Tracking art’s evolution with entropy and complexity

Mar 13, 2019, 7:56 AM EDT
(Source: Art Gallery ErgsArt - by ErgSap/flickr)
(Source: Art Gallery ErgsArt - by ErgSap/flickr)

Entropy is too thermodynamic a term to bear any proximity to art. Well, a trio of physicists is upending that notion with an intriguing method of tracking art’s evolution.

Physicists Higor Y.D. Sigaki, Matjaž Perc, and Haroldo V. Ribeiro scanned nearly 140,000 paintings, created between 1031 and 2016, by some 2,000 artists in around 100 styles, and mapped out the degrees of complexity and entropy in these artworks, writes

The trio found a characteristic pattern in the paintings from different eras when analyzed for their entropy (the disorder or randomness) and complexity (the variability of patterns) within an image. The works dating back to the 17th century and prior showed relatively low levels of entropy and high complexity than found in Modern Art.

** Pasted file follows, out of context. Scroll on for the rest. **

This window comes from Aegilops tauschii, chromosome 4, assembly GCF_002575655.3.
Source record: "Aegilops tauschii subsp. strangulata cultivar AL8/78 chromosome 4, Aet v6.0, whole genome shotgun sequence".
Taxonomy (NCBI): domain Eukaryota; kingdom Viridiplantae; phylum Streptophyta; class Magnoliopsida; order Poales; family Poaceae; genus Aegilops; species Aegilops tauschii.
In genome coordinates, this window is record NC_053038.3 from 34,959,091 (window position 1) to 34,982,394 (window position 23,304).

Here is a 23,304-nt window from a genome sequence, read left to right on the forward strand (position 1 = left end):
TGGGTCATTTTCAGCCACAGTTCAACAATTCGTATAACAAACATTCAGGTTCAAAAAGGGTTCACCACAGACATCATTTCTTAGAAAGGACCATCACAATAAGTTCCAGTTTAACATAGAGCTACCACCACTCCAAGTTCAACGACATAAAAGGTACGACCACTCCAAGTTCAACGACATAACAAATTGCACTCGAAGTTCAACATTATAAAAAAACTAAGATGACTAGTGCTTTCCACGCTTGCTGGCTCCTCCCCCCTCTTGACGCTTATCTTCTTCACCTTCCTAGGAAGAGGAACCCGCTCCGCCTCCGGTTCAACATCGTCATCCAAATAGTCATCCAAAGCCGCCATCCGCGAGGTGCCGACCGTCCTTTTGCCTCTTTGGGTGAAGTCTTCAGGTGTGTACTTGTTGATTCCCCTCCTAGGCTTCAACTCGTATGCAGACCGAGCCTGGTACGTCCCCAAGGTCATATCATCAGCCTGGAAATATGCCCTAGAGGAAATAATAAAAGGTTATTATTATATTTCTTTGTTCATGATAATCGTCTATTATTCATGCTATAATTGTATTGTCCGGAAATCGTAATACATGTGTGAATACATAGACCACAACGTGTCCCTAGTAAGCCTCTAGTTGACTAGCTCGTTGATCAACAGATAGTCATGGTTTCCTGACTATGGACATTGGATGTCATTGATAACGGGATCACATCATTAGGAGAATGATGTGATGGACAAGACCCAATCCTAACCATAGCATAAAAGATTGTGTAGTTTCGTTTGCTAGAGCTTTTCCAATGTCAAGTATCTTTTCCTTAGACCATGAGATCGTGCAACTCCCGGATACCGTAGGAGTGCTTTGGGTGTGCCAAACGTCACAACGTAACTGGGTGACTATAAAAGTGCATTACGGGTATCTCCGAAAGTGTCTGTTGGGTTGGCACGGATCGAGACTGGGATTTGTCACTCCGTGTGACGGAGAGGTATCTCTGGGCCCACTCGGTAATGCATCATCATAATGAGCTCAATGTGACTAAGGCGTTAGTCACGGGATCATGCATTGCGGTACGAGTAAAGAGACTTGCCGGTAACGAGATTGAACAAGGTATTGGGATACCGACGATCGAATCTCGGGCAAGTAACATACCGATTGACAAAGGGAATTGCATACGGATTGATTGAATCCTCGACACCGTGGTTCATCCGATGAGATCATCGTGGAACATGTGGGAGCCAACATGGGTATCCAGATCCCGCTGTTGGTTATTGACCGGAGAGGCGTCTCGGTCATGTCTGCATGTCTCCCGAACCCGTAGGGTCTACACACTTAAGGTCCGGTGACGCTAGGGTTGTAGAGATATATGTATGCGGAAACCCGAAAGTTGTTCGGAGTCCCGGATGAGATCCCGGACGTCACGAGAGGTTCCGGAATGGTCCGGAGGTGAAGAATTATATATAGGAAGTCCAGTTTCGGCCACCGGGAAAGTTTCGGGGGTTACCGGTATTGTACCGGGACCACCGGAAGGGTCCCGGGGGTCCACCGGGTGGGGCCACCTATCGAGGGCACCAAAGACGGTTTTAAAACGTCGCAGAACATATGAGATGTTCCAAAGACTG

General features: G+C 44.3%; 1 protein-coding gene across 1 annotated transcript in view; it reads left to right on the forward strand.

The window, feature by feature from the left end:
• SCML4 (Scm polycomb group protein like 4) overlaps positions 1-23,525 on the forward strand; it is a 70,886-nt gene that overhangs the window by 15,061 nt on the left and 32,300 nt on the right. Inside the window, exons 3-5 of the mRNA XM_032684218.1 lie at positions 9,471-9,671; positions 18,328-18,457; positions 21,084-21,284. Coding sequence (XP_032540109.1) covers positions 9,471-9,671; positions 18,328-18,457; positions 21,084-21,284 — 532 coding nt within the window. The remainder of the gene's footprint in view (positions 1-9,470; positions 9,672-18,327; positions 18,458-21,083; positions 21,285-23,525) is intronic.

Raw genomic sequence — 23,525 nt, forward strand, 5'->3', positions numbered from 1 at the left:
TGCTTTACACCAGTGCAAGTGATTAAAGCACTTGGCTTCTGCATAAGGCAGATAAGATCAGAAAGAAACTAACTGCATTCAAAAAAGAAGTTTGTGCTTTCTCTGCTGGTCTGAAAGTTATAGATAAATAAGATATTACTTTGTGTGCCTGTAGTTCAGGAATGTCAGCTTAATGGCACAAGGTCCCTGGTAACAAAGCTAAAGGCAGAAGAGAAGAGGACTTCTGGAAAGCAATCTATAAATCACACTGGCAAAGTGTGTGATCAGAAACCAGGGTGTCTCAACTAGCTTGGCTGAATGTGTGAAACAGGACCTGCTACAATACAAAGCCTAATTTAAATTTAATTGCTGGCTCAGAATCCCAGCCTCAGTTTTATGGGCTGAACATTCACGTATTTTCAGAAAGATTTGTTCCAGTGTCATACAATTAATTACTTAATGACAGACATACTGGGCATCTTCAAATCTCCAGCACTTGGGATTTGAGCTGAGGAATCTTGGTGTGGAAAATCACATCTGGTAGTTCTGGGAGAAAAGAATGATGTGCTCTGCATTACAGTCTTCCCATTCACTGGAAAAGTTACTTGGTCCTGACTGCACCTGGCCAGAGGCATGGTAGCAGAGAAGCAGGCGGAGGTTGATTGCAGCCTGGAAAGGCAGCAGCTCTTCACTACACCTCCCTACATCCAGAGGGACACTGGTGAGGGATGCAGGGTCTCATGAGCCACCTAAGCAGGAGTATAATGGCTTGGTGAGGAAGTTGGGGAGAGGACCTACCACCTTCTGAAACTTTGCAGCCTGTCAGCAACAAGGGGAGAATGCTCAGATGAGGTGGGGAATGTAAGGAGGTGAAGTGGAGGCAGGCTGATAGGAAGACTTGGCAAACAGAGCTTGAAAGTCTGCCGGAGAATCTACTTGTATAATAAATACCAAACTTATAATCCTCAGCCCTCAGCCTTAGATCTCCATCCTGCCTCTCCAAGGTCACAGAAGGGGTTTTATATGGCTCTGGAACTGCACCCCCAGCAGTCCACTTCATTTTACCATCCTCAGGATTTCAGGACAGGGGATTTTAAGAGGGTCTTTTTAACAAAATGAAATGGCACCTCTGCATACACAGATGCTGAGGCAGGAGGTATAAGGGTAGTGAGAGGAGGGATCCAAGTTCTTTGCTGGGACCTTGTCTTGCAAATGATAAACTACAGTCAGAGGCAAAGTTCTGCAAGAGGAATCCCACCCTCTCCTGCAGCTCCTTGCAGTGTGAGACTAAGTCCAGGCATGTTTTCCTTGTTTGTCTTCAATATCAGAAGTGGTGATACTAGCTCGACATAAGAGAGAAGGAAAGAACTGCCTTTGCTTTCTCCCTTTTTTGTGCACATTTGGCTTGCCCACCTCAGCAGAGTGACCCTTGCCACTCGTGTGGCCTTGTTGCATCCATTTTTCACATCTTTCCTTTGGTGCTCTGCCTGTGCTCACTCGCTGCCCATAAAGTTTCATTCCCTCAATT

This entropy-complexity-based analysis yielded a timeline for art’s evolution that perfectly meshes with the established trajectory of art history. This novel probe classifies art in three categories, namely, Renaissance, Neoclassicism and Romanticism; Modern Art; and Contemporary/Postmodern Art — all these groups occupying different positions on the entropy-complexity spectrum.

The researchers suggest that these metrics can be instrumental in studying the interactions between different artistic periods and in attributing specific artistic styles to lesser-known works, notes Scientific American.